“I know but I don’t know”
Blondie, I Know But I Don’t Know
Last week, we discussed the prospects for monetary policy iterations and the inference for the currency space from this week's Federal Open Market Committee (FOMC) and BoE meetings (we will leave the RBA out of the discussion for today, suffice to say that they put all of the concerns over beginning a rate hike cycle before key wage data and in the run up to a general election aside and offered a very hawkish take). If we were to summarise the narrative of the Federal Reserve System (Fed), the BoE and the resultant 24 hours equity market sentiment then ‘The Good, The Bad and The Ugly’ comes close to summing it up!
We set the scene last week: “Prior to the blackout, the Powell (and wider FOMC participant) message was very clear - the Fed intends to move in an expedited manner (50bps at least for the first couple of meetings) towards neutral (2.25-2.50%?). The Press conference will be closely watched, but as has been Powell’s style in recent months - preparing the markets ahead of time and then delivering just that (no more, no less), it seems likely next week follows the same path.”
The reality followed a very similar path. The Chair of the Federal Reserve started by saying that the Fed are going to move ‘expeditiously’ to more normal levels (choosing to avoid using the language defining a path ‘towards’, or even ‘to’ a neutral rate - and the resulting uncertainty or speculation of what exactly constitutes neutral). Furthermore, later in the discussion he described neutral as a ‘concept’ that is estimated by the committee to be somewhere between 2 and 3% - It is indeed a moot point as to whether the concept of a neutral rate can apply to a nominal rate at all - making the nominal estimates even more conceptual. BUT what the Fed Chair likely aims to achieve in this regard is a more destabilising focus of markets on the implied policy tightening (i.e. rates above neutral), and the negative growth connotations that this implies, when it is not clear at this stage how high rates will need to go - let alone how far beyond an estimate of concept of neutral rates.
On the economy however, the Chair of the Federal Reserve and the Fed were much more positive, stating that the economy is “very strong and well positioned to handle tighter policy”. Further, he emphasised that household and business balance sheets are in very strong shape, the labour market is very, very strong and the economy is well positioned to handle stronger monetary policy - a narrative that fits more closely with our glass (more than) half full view of the US economy.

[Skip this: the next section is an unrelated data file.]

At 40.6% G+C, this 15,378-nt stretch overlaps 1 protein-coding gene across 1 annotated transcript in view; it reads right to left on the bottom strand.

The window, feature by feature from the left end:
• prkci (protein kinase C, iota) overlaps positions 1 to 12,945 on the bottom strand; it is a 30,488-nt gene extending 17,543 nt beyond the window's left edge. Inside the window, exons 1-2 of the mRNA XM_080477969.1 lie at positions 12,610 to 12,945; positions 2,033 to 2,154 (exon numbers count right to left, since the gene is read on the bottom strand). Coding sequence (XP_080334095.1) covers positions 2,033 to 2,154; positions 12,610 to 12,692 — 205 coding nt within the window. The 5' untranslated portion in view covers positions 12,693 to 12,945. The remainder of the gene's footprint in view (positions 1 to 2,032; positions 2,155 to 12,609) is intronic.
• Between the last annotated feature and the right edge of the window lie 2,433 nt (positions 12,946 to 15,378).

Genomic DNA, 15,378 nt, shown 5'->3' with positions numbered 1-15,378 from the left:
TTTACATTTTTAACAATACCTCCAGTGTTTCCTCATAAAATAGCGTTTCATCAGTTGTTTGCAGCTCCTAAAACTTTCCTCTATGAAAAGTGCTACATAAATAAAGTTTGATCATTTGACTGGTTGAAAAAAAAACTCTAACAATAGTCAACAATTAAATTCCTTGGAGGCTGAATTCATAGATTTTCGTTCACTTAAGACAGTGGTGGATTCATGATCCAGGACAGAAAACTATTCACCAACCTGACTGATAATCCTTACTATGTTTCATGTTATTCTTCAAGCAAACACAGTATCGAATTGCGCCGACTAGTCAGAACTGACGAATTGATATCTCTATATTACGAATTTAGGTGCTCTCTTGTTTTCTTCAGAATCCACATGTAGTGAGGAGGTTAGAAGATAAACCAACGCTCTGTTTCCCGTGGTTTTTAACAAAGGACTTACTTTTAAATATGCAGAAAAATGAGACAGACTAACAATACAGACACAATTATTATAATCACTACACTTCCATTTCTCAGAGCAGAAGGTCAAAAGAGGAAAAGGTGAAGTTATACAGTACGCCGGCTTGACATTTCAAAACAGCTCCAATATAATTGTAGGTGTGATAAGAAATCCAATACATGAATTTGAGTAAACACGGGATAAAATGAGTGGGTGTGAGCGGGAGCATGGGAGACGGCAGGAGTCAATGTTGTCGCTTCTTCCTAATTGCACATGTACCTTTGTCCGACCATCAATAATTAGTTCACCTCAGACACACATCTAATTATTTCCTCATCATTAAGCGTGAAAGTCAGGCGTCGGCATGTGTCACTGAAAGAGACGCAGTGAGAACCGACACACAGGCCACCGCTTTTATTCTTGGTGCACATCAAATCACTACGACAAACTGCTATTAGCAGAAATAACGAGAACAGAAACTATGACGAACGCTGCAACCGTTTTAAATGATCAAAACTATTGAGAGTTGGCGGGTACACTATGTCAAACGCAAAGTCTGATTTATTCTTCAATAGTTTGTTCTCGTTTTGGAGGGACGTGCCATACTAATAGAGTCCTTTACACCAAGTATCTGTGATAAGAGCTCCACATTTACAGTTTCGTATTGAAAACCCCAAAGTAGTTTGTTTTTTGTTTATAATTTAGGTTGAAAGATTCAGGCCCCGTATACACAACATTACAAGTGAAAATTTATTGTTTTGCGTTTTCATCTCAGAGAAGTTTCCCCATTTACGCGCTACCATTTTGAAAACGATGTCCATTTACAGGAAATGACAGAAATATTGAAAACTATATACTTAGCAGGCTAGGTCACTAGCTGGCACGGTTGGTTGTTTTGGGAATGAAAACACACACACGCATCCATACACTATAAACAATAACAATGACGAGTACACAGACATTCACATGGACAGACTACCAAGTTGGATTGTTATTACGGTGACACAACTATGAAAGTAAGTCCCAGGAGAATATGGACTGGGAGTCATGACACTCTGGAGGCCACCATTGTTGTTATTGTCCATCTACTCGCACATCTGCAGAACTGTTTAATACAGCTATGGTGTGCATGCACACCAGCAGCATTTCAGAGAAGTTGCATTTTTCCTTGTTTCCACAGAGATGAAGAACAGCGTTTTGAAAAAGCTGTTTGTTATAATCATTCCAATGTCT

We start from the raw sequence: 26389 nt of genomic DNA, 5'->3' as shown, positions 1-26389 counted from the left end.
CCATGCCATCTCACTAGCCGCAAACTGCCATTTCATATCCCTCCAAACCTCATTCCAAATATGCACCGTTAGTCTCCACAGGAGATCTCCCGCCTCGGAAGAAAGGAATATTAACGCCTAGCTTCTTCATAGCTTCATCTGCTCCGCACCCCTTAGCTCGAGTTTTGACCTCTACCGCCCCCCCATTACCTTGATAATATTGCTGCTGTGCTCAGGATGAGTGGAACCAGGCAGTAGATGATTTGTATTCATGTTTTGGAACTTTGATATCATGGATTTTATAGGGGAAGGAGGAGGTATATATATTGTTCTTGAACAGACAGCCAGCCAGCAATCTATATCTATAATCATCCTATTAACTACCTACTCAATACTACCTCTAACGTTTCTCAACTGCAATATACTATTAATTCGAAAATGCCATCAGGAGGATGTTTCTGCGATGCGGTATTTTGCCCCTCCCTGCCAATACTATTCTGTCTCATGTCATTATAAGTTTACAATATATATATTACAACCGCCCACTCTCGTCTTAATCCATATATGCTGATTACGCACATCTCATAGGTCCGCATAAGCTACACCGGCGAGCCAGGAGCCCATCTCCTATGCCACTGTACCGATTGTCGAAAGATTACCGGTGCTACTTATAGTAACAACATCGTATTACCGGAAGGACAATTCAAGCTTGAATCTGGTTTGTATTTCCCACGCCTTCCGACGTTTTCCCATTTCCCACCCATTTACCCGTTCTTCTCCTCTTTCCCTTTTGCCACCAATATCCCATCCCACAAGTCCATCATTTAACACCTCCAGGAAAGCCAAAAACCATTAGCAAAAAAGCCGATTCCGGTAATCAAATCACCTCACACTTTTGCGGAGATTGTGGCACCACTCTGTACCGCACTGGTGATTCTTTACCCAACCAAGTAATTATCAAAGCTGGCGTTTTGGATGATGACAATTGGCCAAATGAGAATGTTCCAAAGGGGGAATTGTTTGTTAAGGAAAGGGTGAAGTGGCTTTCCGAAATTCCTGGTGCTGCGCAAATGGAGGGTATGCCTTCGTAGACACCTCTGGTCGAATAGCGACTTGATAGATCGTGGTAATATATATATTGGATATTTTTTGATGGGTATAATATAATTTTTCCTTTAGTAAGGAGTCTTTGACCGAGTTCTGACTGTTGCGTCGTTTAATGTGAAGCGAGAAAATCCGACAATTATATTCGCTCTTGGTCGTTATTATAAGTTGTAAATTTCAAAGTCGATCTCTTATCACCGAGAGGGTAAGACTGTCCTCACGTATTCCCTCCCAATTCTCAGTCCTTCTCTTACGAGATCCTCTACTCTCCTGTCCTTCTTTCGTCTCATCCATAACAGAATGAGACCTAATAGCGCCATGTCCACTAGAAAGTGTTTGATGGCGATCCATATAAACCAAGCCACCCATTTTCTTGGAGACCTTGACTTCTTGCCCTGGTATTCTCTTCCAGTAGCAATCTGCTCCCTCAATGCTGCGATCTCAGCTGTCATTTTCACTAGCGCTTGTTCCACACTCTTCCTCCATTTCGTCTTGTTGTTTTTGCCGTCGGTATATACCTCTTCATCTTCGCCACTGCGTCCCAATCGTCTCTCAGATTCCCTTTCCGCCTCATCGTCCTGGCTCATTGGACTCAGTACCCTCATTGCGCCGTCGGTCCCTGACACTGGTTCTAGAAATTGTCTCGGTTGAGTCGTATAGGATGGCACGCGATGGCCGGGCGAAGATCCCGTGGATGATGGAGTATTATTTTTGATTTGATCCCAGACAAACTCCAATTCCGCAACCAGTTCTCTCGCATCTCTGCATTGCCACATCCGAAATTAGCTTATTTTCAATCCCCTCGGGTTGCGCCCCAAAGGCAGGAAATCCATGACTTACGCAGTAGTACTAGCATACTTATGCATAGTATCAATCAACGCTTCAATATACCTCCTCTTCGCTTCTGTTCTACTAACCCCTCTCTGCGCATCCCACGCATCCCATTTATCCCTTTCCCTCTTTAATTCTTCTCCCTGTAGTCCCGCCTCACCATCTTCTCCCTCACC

Furthermore, on the Labour market, the Chair of the Fed was also more positive. Many commentators had been discussing the need for the Fed to drive up the U/E rate in order to calm inflation. The Chair of the Fed took a different line, stating that “there is a path to moderate demand without unemployment having to go up, that the Fed can put demand and supply into a better balance and that “there is a good chance of a soft landing” (likely through additional participation, slowing job creation and less supportive fiscal and monetary policy).
Lastly, on Ukraine and China, he emphasised that Fed policy tools do not work on supply shocks, but there is a job to do on demand. This is interesting in that it is suggestive of a Fed framework that separates the monetary focus on headline inflation between demand and supply components (perhaps 3% demand inflation and 5% supply-driven - in which monetary policy cannot influence the latter) – a concept we have noted over recent months.
The Bank of England had a very different emphasis. Whereas the overriding focus of the Fed is clearly to achieve an expeditious policy normalisation towards more normal levels, the BoE started this week already at pre-Covid levels of interest rates, and a more pronounced cost of living crisis driven predominantly by the UK’s terms of trade shock.
Indeed, the striking headline from the Bank of England’s May Monetary Policy Report was the headline inflation forecast for Q4 (and full year) at an eye watering (and importantly activity sapping) 10.25%! Furthermore, while the Fed expect “some signs” that inflation is peaking (next week’s CPI reading will give a preliminary test of this hypothesis), the BoE explained that the UK will have a delayed peak in inflation due to the fact that the government energy price cap will delay the next discrete energy price shock.
Furthermore, the more acute concerns about the implications from growth of the shock to real incomes (biggest annual shock in BoE history, bar one) lead to a more hesitant path of policy tightening from the Bank.
However, as markets struggle to quantify the implications of inflation tail risks by pricing inflation risk premia in the bond market (increasingly, it seems on the prospective use of QT to tighten financial conditions) risk sentiment has been sharply undermined and thus risk assets have sharply underperformed.
We retain a glass half full view of the global economy in the medium term. However, in the near term, the inflation dynamic likely drives weaker risk sentiment - further fuelled by the desire of the EU to attempt to replace energy supply lines when it is not clear there is the capacity to do so (increasing growth and inflation risks). The global macro picture thus becomes more volatile. Indeed, Richard Feynman famously once stated that “if you can’t explain things in simple terms then you probably don’t understand it”. Suffice to say the near-term macro backdrop (and all the broad commentator narrative seeking to explain them) is becoming increasingly complicated!
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Bank of England - https://www.bankofengland.co.uk/monetary-policy-report/2022/may-2022
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